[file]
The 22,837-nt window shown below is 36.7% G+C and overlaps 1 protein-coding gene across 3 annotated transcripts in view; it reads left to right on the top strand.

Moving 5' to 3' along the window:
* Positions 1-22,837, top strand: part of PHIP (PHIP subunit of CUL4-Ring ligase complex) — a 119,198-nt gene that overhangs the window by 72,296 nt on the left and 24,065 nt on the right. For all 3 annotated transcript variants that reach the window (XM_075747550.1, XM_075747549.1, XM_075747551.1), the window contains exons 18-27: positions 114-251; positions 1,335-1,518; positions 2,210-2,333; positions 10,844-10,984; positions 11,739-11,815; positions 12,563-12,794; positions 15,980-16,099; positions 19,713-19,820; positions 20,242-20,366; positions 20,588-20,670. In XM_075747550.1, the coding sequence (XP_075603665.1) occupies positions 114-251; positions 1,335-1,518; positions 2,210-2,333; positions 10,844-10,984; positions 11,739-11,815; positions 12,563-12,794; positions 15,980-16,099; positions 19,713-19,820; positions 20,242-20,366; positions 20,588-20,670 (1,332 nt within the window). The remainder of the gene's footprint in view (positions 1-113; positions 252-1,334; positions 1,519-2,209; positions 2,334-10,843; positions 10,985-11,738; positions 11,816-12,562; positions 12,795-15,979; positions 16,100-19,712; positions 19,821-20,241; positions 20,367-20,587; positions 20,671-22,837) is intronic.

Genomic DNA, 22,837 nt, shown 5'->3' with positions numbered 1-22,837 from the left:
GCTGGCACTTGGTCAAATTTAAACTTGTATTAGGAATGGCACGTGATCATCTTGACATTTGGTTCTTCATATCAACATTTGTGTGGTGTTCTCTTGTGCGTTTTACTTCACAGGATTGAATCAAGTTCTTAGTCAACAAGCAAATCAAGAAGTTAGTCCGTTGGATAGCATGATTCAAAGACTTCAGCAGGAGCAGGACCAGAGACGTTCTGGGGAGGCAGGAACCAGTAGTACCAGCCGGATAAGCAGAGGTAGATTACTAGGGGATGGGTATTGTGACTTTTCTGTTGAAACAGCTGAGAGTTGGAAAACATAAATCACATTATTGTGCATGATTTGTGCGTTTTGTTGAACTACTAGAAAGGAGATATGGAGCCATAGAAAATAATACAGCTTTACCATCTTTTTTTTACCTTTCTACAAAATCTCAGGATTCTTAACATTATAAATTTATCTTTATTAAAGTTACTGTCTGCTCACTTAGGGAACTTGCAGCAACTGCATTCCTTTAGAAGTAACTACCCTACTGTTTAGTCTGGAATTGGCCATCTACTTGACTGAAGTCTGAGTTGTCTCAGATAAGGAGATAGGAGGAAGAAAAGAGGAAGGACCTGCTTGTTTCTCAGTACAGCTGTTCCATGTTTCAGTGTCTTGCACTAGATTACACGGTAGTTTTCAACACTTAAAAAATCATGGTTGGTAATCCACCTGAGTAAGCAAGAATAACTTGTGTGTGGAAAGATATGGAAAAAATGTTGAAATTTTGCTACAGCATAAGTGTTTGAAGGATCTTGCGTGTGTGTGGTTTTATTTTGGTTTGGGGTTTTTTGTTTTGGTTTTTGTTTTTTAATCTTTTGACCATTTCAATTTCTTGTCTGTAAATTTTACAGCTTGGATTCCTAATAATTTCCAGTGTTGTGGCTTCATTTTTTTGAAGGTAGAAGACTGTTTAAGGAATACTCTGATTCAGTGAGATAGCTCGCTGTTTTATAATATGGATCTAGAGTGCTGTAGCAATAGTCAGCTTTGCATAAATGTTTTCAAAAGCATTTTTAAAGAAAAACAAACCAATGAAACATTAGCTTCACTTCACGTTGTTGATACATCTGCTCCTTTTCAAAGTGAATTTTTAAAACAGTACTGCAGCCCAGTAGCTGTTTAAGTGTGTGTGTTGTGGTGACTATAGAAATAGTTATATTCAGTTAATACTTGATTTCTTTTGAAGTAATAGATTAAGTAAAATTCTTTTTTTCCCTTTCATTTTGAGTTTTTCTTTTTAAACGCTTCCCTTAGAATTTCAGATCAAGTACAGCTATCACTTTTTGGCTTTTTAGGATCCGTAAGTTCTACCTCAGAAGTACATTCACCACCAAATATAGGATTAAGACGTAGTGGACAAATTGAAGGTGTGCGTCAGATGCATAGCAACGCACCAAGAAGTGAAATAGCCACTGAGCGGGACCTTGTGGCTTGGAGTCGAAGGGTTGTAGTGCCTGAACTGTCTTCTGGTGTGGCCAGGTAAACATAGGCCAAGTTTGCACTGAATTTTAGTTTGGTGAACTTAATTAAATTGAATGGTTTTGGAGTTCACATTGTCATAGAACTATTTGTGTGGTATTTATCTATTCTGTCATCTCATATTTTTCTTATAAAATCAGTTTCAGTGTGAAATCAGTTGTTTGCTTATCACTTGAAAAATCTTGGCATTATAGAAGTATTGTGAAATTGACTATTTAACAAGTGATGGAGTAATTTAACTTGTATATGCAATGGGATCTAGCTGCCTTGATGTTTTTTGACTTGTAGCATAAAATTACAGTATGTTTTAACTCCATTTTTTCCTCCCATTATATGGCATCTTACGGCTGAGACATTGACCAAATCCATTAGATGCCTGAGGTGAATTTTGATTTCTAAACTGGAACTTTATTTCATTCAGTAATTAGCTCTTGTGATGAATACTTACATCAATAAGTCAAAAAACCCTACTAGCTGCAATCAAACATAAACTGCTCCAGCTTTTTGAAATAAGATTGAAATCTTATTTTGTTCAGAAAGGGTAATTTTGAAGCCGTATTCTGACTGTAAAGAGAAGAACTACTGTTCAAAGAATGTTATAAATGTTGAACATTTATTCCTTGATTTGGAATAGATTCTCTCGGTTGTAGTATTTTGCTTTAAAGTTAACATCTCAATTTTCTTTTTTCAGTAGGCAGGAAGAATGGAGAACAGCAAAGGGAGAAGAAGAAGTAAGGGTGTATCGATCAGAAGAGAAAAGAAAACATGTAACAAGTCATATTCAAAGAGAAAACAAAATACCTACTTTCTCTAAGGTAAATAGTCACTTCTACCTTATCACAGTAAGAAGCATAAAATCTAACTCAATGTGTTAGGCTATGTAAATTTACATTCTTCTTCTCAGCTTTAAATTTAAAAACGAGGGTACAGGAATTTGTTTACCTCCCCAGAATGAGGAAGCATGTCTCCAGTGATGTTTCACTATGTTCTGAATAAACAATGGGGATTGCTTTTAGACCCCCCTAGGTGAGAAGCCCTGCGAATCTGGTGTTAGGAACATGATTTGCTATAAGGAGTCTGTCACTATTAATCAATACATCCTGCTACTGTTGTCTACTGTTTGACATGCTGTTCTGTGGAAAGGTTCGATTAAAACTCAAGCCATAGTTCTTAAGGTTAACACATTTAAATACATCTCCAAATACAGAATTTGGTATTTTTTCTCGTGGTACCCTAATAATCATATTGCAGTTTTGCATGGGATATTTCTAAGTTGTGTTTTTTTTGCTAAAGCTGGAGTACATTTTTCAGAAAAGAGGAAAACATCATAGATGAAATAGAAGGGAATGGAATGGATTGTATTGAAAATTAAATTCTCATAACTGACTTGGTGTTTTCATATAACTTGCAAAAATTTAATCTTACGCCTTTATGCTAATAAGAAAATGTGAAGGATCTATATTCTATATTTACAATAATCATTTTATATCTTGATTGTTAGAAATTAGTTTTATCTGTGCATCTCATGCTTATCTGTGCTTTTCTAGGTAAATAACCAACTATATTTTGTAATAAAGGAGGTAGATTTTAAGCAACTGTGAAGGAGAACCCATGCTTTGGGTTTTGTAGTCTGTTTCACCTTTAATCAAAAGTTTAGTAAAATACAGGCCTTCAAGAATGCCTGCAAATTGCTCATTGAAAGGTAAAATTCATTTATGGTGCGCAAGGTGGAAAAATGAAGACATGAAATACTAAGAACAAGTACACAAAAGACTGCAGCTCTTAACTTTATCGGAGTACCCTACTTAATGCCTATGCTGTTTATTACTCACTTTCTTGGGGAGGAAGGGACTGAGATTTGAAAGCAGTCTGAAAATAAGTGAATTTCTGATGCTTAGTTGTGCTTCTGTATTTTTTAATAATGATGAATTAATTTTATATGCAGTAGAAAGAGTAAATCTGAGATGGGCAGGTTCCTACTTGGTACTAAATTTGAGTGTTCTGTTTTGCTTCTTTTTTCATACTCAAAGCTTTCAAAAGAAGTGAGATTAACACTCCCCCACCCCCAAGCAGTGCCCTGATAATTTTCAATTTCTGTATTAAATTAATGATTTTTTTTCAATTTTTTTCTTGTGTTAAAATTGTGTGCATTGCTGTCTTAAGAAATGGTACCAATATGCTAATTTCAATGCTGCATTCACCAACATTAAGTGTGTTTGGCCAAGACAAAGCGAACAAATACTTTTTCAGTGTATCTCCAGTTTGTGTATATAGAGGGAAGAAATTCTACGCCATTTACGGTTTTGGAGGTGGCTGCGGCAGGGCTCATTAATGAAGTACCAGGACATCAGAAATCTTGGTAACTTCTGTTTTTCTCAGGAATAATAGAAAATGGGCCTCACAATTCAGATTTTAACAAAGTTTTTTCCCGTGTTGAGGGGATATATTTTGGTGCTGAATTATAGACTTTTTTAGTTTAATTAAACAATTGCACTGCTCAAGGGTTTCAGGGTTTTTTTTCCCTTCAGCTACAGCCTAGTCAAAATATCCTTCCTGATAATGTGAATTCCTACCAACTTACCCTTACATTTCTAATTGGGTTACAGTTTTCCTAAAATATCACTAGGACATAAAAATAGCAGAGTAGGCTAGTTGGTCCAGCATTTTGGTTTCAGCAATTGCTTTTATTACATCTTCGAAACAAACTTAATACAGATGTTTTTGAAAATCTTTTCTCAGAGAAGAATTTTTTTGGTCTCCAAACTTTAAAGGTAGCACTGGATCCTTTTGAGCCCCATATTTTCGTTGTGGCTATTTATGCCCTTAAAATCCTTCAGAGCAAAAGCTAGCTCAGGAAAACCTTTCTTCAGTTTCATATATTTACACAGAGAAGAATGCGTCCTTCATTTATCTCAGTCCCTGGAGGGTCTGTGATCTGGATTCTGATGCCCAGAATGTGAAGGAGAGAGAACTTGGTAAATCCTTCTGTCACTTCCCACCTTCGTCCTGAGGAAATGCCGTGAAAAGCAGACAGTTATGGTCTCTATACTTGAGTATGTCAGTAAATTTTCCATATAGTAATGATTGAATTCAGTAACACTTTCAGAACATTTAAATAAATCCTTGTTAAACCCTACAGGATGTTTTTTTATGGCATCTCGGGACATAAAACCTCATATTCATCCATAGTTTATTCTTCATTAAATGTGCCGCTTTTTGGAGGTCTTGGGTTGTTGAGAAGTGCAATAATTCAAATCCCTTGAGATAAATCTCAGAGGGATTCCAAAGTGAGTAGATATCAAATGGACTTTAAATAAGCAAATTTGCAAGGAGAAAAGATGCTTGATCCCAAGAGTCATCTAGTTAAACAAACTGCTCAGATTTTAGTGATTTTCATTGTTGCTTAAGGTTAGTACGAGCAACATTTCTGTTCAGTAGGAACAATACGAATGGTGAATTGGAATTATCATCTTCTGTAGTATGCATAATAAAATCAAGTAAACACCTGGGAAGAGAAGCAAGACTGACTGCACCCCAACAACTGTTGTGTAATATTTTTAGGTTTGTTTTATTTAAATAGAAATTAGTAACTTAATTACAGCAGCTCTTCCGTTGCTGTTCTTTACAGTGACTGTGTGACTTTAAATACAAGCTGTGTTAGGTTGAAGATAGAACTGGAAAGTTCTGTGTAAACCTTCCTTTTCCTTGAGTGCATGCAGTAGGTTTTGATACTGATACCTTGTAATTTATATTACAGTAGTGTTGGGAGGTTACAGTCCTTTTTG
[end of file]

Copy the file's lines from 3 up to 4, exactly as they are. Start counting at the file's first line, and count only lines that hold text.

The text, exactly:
* Positions 1-22,837, top strand: part of PHIP (PHIP subunit of CUL4-Ring ligase complex) — a 119,198-nt gene that overhangs the window by 72,296 nt on the left and 24,065 nt on the right. For all 3 annotated transcript variants that reach the window (XM_075747550.1, XM_075747549.1, XM_075747551.1), the window contains exons 18-27: positions 114-251; positions 1,335-1,518; positions 2,210-2,333; positions 10,844-10,984; positions 11,739-11,815; positions 12,563-12,794; positions 15,980-16,099; positions 19,713-19,820; positions 20,242-20,366; positions 20,588-20,670. In XM_075747550.1, the coding sequence (XP_075603665.1) occupies positions 114-251; positions 1,335-1,518; positions 2,210-2,333; positions 10,844-10,984; positions 11,739-11,815; positions 12,563-12,794; positions 15,980-16,099; positions 19,713-19,820; positions 20,242-20,366; positions 20,588-20,670 (1,332 nt within the window). The remainder of the gene's footprint in view (positions 1-113; positions 252-1,334; positions 1,519-2,209; positions 2,334-10,843; positions 10,985-11,738; positions 11,816-12,562; positions 12,795-15,979; positions 16,100-19,712; positions 19,821-20,241; positions 20,367-20,587; positions 20,671-22,837) is intronic.

Genomic DNA, 22,837 nt, shown 5'->3' with positions numbered 1-22,837 from the left: